“’Oh, yes, yes, in there,’ said Toad impatiently. ‘I’d have said anything in there. You’re so eloquent, dear Badger, and so moving, and so convincing, and put all your points so frightfully well–you can do what you like with me in there, and you know it. But I’ve been searching my mind since, and going over things in it, and I find that I’m not a bit sorry or repentant really, so it’s no earthly good saying I am; now, is it?’”
Two things before we begin. The recipe described herein is indeed not “Toad Hall Stew” but rather “Frogmore Stew”… a wonderful dish whose origins trace to South Carolina low-country. The variations of the recipe are many. But essentially it is a one pot dish based on shrimp, sausage and corn on the cob. Once again I have selected a version for its ease of assembly and its superb tastiness.
Next… as the above quotation bears witness, I am a big fan of Wind in the Willows. There is something that has always drawn me to the character of Mr. Toad… a gentleman of high birth, living in a grand home, enjoying a life rich in leisure pursuits, dressing impeccably, a gracious host, full of bombast and knowing how to set a fine table.
“There he got out the luncheon-basket and packed a simple meal, in which, remembering the stranger’s origin and preferences, he took care to include a yard of long French bread, a sausage out of which the garlic sang, some cheese which lay down and cried, and a long-necked straw-covered flask wherein lay bottled sunshine shed and garnered on far Southern slopes.”
So forgive me for deceiving you as to the name of the recipe. But of this I have no doubt… it is a dish worthy of Mr. Toad. This would be a repast that could grace the back patio of Toad Hall. I can see Toad extending his hospitality to Rat, Mole and Badger… the friends enjoying the informality of the fare, watching the setting sun kiss the river bank, talking of adventure and sipping a chilled Rosé.
The wine choices are several. Crisp to fuller whites would work. Alsatian Pinot Blanc or Riesling come to mind. Albariño from Spain would be a great choice, and if you are set on Chardonnay, select a more mineral driven version such as Chablis or Pouilly-Fuissé. A lighter red would also be fun… a slightly chilled Beaujolais from one of the Cru’s (Morgon, Moulin-à-Vent, Fleurie & etc.) would be the ticket. Rosés for sure. My favorites come from Provence; but for Toad Hall Stew I am choosing a fuller style of Rosé of Tempranillo from Rioja.
Bodegas Olarra Reciente Rosé ’12 (Rioja, Spain)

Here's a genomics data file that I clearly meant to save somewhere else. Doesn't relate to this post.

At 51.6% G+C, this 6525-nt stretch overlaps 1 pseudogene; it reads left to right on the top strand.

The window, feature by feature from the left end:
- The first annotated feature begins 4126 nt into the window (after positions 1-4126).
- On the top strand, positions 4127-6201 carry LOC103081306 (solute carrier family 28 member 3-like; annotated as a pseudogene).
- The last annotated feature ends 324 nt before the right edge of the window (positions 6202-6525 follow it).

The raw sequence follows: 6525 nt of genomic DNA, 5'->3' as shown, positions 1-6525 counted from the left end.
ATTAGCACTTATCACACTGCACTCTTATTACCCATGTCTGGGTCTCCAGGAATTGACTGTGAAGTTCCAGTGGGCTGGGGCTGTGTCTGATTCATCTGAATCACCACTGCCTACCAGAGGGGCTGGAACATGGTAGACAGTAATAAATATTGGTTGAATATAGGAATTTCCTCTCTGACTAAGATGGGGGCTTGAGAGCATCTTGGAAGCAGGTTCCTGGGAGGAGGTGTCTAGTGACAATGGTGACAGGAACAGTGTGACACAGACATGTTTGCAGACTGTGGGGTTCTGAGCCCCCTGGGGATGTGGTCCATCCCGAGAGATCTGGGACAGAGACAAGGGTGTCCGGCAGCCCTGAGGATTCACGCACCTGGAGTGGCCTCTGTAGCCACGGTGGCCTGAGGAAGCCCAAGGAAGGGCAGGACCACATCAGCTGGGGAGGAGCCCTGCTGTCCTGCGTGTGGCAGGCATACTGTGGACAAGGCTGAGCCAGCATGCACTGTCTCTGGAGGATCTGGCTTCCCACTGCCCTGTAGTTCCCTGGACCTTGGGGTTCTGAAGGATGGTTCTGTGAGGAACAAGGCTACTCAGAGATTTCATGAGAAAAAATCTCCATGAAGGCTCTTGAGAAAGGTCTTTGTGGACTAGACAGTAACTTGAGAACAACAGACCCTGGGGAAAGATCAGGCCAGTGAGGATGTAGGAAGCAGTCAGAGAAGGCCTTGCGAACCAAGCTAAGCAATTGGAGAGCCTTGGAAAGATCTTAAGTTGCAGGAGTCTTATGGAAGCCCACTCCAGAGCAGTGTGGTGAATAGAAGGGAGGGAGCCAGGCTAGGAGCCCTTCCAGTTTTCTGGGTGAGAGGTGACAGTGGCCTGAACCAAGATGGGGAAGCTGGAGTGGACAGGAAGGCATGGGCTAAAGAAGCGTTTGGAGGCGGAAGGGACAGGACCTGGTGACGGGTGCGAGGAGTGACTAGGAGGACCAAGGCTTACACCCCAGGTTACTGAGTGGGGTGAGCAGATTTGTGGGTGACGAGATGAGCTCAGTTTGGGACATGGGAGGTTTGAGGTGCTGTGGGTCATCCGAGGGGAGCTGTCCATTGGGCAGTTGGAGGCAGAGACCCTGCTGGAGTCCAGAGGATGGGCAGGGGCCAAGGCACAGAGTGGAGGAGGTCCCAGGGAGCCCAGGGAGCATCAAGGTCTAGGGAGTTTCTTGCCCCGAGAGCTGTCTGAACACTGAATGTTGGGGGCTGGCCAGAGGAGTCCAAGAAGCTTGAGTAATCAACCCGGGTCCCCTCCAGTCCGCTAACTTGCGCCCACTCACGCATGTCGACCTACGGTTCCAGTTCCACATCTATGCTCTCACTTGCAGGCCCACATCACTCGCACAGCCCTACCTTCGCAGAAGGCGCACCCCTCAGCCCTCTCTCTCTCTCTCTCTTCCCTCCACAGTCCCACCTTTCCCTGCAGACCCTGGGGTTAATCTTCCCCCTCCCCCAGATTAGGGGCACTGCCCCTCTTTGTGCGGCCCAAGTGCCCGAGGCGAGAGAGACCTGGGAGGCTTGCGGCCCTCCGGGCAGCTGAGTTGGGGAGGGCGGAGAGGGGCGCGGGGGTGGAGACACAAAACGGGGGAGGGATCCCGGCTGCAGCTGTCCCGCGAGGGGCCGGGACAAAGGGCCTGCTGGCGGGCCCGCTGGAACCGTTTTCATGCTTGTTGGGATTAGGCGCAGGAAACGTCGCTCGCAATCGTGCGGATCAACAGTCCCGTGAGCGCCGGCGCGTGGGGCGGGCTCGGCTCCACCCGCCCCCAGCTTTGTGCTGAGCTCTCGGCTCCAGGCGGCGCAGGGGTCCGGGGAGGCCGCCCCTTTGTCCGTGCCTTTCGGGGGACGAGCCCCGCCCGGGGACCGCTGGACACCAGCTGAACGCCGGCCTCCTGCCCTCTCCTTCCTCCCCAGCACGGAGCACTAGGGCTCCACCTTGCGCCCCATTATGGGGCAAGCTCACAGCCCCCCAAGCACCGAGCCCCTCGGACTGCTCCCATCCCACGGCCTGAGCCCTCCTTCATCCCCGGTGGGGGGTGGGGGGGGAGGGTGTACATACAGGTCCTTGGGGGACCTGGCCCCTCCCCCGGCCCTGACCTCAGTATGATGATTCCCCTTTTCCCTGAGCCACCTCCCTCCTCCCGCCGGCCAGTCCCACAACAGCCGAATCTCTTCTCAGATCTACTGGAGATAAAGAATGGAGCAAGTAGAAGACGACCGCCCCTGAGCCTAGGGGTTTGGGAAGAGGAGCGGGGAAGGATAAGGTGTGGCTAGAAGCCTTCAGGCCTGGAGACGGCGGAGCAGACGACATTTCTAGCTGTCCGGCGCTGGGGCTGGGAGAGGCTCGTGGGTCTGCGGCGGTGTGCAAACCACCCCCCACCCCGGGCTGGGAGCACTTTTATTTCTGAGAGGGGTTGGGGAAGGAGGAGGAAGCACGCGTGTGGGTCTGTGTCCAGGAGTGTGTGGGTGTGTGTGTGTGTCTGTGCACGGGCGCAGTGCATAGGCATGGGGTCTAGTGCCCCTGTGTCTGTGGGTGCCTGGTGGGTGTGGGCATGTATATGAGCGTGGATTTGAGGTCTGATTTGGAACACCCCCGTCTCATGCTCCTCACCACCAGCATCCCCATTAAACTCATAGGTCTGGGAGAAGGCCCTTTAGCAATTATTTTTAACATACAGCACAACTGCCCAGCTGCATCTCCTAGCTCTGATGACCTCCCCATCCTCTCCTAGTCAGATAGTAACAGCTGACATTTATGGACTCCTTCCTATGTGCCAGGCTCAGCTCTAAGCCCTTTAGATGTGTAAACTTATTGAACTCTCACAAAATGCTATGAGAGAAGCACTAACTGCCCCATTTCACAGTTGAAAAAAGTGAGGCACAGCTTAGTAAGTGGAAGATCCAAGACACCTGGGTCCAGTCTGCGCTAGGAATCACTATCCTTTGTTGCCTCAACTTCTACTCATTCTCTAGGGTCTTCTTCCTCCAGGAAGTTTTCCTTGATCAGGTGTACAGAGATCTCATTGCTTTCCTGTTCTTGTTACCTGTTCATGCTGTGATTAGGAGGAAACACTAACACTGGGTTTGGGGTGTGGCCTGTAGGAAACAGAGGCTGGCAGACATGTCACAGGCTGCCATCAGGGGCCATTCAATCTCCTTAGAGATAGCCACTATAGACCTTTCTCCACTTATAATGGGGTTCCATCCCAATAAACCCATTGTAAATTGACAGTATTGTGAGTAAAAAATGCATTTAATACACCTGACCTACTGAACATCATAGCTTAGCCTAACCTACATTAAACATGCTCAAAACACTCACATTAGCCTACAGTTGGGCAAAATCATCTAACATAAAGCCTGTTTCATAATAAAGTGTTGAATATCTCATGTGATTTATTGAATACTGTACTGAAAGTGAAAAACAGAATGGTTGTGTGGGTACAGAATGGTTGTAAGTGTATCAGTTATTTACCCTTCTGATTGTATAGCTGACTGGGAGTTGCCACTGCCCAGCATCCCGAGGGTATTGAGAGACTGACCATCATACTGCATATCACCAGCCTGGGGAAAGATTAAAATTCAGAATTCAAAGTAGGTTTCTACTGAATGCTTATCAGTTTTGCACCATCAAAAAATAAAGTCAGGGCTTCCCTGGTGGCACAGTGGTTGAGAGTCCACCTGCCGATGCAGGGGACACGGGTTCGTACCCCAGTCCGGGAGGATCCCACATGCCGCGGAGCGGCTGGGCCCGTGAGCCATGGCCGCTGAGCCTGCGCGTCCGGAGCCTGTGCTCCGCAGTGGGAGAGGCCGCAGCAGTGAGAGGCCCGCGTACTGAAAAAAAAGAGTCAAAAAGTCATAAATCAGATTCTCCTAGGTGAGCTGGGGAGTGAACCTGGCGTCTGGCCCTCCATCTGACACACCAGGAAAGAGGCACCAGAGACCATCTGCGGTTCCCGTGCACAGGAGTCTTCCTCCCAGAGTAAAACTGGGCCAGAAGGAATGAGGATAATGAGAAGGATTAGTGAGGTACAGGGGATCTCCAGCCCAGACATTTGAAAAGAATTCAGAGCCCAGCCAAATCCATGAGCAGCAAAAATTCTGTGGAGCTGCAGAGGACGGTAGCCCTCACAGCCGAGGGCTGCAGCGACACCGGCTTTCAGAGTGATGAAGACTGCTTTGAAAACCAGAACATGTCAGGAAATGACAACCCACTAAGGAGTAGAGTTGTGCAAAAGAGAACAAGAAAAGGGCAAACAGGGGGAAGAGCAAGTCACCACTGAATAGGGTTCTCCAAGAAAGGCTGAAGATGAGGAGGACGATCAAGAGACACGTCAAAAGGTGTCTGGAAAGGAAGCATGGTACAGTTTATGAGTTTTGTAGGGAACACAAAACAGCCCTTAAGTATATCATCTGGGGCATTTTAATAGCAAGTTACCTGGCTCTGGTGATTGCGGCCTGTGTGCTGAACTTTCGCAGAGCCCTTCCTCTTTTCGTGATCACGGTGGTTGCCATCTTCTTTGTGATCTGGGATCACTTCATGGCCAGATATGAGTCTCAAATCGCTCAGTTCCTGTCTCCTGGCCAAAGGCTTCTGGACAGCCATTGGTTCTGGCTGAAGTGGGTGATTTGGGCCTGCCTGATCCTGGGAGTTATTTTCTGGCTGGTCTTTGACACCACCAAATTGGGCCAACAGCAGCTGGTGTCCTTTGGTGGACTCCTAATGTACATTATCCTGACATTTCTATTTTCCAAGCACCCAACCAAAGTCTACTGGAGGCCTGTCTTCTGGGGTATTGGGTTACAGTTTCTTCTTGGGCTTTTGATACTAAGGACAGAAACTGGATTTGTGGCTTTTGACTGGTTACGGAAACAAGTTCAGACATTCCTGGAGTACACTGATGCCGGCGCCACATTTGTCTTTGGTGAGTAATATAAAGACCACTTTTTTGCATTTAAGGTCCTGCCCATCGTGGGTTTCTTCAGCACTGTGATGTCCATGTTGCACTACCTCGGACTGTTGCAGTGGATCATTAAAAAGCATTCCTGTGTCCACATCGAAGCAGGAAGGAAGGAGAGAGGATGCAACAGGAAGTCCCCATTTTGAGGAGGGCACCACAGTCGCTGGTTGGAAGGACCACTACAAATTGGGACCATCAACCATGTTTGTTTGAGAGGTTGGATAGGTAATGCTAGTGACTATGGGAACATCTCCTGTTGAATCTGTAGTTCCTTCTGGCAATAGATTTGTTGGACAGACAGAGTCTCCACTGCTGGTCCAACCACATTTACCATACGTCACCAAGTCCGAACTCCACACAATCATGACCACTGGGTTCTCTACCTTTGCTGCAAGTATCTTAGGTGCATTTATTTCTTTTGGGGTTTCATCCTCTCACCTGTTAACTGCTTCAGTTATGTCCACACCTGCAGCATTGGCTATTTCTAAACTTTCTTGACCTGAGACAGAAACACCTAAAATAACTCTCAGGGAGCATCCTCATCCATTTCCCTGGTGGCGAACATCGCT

100% Tempranillo. Cold soak macerated prior to allowing natural yeasts to begin converting sugar to alcohol, ensures the fresh elegance of fruit is retained in the finished wine. A classic saignée method employed by the producers in Provence for their Rosé’s. Crisp and fresh, this salmon colored wine is delicious offering up rose petals, hints of orange rind, raspberry and strawberry. Clear, dry finish with a bright level of acidity making the wine a perfect accompaniment to anything served from your barbecue grill. Or, excellent as a refreshing apéritif on a sunny afternoon!
Toad Hall Stew
6 ounces of Tanqueray Gin
½ ounce of Noilly Pratt Dry Vermouth
A goodly amount of ice
4 quarts cold water
¼ cup OldBay seasoning
1 Tbs. kosher salt, plus more, to taste
4 celery stalks, cut into 1-inch pieces
1 Yellow onion, diced
1 garlic head, halved crosswise
2½ lbs. small red potatoes
4 ears of corn, shucked, each cut into 4 pieces
2 lbs. smoked sausage, cut into 1½-inch slices
2 lbs. medium shrimp, deveined, in the shell
1. Put gin and vermouth into a glass pitcher, fill with ice, stir vigorously while incanting, “You who know all, thank you for providing us juniper and all the other obscure ingredients responsible for creating this sacred liquid!” Strain into a pre-frozen Martini glass of admirable size. Skewer the olives on one of those tacky cocktail swords, place in glass. Immediately begin consuming. Now you can begin the food prep, and the cooking!
2. In a large stockpot over medium-high heat, combine the water, OldBay seasoning, the 1 Tbs. salt, celery, onion, garlic and potatoes and bring to a boil. Reduce the heat to medium-low and simmer until the potatoes are tender when pierced, 10 to 20 minutes.
3. Add the corn and sausage to the pot and simmer until the corn is tender, 4 to 5 minutes. Add the shrimp and simmer until opaque, 3 to 4 minutes. Taste the broth and adjust the seasonings with salt.
n.b. I used a Vidalia onion. I switched to jumbo shrimp (sorry, medium shrimp aren’t worth the effort). I also don’t devein shrimp (just a nuisance step that I find totally without merit).
The world has held great Heroes,
As history books have showed;
But never a name to go down to fame
Compared with that of Toad!
The clever men at Oxford
Know all that there is to be knowed.
But they none of them know one half as much
As intelligent Mr. Toad!